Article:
Come the autumn, we will see whether the Government has a grip on the situation. Litigation in areas such as procurement and competition law will be watched closely as it will test the UK judges’ willingness to push back against European measures. We should also expect news in the financial services industry as the EU passporting regime has been key to London’s status as a leading financial centre.
Employment and immigration partner, Omer Simjee, said the Leave vote could eventually change requirements for EU citizens wishing to work within the UK.
We may now see a surge in the numbers of EU workers already working in the UK applying for indefinite leave to remain in the UK so that they can avoid any immigration restrictions that are imposed. Currently, they will need to demonstrate that they have lived in the UK for at least five years, although it is possible that the UK will increase these requirements.
Individuals who wish to work in the UK may have to satisfy immigration controls imposed by the UK Government and UK citizens who wish to work in the EU may have to satisfy the immigration policies adopted by the country in which they wish to work.
Partner and Employment specialist Glenn Hayes added that employers should not assume a Brexit means instant changes to regulations currently in place.
All employers will have to continue to follow all existing UK laws derived from the EU for two years after the exit notice is served.
European Directives, such as those regulating working time and holiday entitlement, TUPE, collective redundancies, discrimination and agency workers have been implemented via primary legislation in the UK and the UK Government will have to decide whether to amend or repeal these. They will not however fall away automatically, simply because of Brexit.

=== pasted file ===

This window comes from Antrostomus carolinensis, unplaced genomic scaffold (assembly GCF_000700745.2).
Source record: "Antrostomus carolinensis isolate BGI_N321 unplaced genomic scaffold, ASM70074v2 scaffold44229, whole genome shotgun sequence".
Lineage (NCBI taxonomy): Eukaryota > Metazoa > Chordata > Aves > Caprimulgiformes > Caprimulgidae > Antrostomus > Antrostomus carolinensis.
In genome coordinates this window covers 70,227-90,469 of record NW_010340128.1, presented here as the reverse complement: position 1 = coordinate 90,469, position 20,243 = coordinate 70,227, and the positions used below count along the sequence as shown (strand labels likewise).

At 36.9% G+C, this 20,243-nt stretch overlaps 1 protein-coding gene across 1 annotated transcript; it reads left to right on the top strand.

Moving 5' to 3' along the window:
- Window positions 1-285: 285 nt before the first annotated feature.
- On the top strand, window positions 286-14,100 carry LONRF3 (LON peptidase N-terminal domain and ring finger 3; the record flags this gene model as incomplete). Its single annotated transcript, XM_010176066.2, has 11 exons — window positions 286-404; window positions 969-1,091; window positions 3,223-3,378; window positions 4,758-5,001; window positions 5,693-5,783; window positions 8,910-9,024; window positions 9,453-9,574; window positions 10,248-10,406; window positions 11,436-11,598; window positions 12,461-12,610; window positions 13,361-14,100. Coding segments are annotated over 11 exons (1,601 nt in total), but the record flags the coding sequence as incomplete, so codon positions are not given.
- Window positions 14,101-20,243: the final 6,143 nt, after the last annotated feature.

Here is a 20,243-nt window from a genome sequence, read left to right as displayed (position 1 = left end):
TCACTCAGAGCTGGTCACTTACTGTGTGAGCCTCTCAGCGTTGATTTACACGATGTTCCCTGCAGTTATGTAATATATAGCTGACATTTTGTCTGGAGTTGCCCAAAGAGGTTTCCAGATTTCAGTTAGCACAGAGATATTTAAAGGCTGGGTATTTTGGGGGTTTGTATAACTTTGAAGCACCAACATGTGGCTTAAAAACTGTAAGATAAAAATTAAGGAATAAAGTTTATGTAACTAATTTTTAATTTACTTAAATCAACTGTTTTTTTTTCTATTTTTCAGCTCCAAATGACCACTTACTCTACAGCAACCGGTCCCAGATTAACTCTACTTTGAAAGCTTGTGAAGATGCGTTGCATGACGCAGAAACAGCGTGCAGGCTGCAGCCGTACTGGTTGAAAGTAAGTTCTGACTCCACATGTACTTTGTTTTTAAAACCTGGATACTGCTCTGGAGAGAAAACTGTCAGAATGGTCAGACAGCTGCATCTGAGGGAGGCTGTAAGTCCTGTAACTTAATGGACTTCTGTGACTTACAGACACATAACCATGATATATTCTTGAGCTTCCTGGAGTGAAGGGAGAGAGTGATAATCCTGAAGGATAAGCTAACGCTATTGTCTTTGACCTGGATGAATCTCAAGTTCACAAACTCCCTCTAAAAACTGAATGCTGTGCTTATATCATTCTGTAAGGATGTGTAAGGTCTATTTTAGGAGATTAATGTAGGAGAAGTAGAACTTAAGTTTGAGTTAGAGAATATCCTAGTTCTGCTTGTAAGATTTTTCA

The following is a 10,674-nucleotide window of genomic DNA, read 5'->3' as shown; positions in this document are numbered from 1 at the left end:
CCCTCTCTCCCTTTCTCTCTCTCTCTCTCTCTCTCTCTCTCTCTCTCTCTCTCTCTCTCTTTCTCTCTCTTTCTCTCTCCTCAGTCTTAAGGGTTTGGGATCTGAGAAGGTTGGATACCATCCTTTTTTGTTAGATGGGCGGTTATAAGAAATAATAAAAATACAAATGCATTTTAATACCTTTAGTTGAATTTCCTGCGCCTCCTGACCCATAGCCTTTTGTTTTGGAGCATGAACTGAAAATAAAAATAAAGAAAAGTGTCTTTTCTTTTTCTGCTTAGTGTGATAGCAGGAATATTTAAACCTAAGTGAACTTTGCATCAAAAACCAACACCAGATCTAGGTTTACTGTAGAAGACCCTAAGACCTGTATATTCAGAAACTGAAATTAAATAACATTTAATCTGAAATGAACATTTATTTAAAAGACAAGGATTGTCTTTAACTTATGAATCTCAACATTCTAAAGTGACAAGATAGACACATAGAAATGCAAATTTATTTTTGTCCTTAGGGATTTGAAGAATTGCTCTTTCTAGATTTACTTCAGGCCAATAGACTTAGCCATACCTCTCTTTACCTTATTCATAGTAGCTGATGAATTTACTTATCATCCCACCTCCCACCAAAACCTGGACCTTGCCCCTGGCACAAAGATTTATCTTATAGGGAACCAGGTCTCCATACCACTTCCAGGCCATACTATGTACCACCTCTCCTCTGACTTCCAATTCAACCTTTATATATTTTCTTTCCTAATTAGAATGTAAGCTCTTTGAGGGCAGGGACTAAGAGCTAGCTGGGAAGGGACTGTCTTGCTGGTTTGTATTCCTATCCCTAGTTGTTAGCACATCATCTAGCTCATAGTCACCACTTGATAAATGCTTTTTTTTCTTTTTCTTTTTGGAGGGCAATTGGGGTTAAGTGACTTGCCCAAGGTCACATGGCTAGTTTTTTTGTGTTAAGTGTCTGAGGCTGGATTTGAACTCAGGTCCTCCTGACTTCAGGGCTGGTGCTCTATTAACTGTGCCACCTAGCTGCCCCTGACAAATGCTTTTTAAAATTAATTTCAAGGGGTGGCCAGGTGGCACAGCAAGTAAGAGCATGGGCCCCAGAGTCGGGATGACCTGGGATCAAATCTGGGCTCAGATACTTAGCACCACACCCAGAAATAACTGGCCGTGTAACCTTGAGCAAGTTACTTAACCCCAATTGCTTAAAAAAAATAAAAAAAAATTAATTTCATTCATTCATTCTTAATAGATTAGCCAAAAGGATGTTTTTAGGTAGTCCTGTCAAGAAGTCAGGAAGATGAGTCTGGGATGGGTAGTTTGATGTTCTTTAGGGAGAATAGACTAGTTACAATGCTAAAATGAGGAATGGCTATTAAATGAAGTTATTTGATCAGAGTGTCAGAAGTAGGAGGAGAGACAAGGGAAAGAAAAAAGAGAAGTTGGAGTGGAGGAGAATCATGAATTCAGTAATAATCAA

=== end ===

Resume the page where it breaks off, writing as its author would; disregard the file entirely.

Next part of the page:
Employers, for example, will not therefore suddenly be able to insist that their staff work over 48 hours per week or take fewer holidays.
Real Estate Partner, Rob Thompson, discussed the impact the result could have on the property market.
Britain’s decision to leave the EU is monumental. However, property law is not heavily influenced by EU legislation and, therefore, Brexit will be a market issue, rather than a strictly legal one. In recent months, the press has been awash with competing predictions about the impact of Brexit but the almost universal consensus of economists and property professionals is that leaving Europe will have an effect on transactional activity levels in the UK property market, at least in the short term.
We have already seen a period of outflow from commercial property funds and European banks, which hold a large volume of securitised debt, may start to divest themselves of some of this debt in response to Brexit. Overseas investor and developer confidence in the residential sector will also be affected and Brexit is likely to slow, if not stall, investment in new housing development and will probably disrupt the inflow of labour and materials to the UK. There are also broader economic questions around the effect of Brexit on currency markets and interest rates. These, too, will impact on the property market as much as any other.
Many though are more optimistic and predict that, after a short term dip, the UK property market will thrive as trade is boosted due to the removal of import tariffs and the dumping of regulations.
Opportunistic investors will no doubt look to take advantage of uncertain market conditions to extract greater value on acquisitions.
And don’t forget- there is no reason why the English legal system and the transparency of the UK property market will not continue to be the envy of the world. It is difficult to see why international capital will not continue to find its way into the UK property market after an initial period of reflection and evaluation.